ESA's new SOHO science archive now online
23 November 2009Access to data from the ESA-NASA SOHO mission has just become easier with the launch of a new SOHO science archive with enhanced capabilities for searching and visualising the vast SOHO data archive. This is the first in a new generation of science archives under development at ESA's European Space Astronomy Centre.
Since operations began in 1995 the Solar and Heliospheric Observatory (SOHO) has been transmitting data from its twelve scientific instruments back to Earth at a rate of 1 Gigabyte per day. Analysis of this data has resulted in ground-breaking scientific results which have included the first images of a star's convection zone and the structure of sunspots below the photosphere; the most precise measurements of the temperature structure, interior rotation, and gas flow in the solar interior; the discovery of new dynamic phenomena such as coronal waves and solar tornadoes, and the discovery of more than 1600 comets.
|Screenshot of the SOHO science archive interface. Credit: ESA|
The recently launched ESA SOHO Science Archive allows for seamless access to the complete archive of science data sets from the 12 instruments as soon as the data are processed. A Graphical User Interface, based on state-of-the-art technology, provides both the expert and layman with access to a wide variety of data including helioseismic measurements of the centre of the Sun, full-disc images of the solar atmosphere in different wavelengths, and measurements of the solar wind filling the interplanetary media. The ability to generate on-the-fly sequences of images facilitates viewing in minutes processes that take days or months in real time. This type of tool has contributed to discoveries of new solar phenomena, such as the aforementioned coronal waves, solar tornadoes, and even new comets.
Innovation and interoperability are key to the new archive
One of the challenges in developing the new archive was to find a way to provide a quick response to queries of a complex database of more than 2 million solar observations. The complex relations between the data fields resulted in slow responses when using traditional database searches. This was overcome by applying the Dijkstra graph theory search algorithm to database searches. By generating table joins "on-the-fly", database searches are improved resulting in better response times when compared to the traditional approach. A simple query of all observations within the SOHO science archive, for instance, takes less than a second to return results, a response that could not be achieved using the traditional methods.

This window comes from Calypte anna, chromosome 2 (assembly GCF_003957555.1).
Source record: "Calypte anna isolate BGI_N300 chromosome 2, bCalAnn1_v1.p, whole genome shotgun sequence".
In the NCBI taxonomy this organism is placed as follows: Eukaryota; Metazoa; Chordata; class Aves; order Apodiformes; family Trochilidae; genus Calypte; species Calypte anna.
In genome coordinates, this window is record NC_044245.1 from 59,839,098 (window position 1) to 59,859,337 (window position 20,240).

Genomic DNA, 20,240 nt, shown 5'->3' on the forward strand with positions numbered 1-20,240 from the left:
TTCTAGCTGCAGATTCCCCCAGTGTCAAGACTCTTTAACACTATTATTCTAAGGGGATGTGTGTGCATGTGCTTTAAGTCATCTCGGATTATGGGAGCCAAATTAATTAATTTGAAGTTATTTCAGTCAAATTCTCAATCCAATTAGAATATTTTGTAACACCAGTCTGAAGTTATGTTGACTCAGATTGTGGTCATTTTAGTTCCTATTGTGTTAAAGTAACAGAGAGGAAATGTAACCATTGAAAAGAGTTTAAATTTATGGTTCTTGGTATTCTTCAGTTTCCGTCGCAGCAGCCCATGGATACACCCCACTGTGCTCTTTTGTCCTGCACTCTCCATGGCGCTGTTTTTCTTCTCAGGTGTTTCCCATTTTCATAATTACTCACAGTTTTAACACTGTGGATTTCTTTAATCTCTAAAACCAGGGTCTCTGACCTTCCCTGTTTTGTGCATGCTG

Enhanced functionality in the archive is provided by the 'Time Animator', a platform-independent tool that instantly generates video sequences of the Sun. Several imaging instruments can be selected at one time to create parallel video sequences.
The new archive has been developed in compliance with protocols defined by the International Virtual Observatory Alliance (IVOA). In addition, scientific requirements from the community have been gathered by the Archive Scientists and converted into functionalities within the archives. These two factors along with the ability to interface with standard analysis tools that are also VO compliant renders this archive an essential tool in solar research.
Preserving the legacy of the ESA science missions
The SOHO science archive is the first in a series of new generation scientific archives being developed and implemented by the Science Archives and Virtual Observatory Team at the European Space Astronomy Centre in Spain. These archives will contribute to preserving the legacy of ESA's science missions by conserving and providing access to data from all of these missions.
For further details about the ESA SOHO Science Archive please contact:
Pedro Osuna, Science Archives and VO Team Leader
Luis Sánchez, SOHO Archive Scientist
Christophe Arviset, Head of the Science Archives and Computer Support Engineering Unit
Bernhard Fleck, ESA SOHO Project Scientist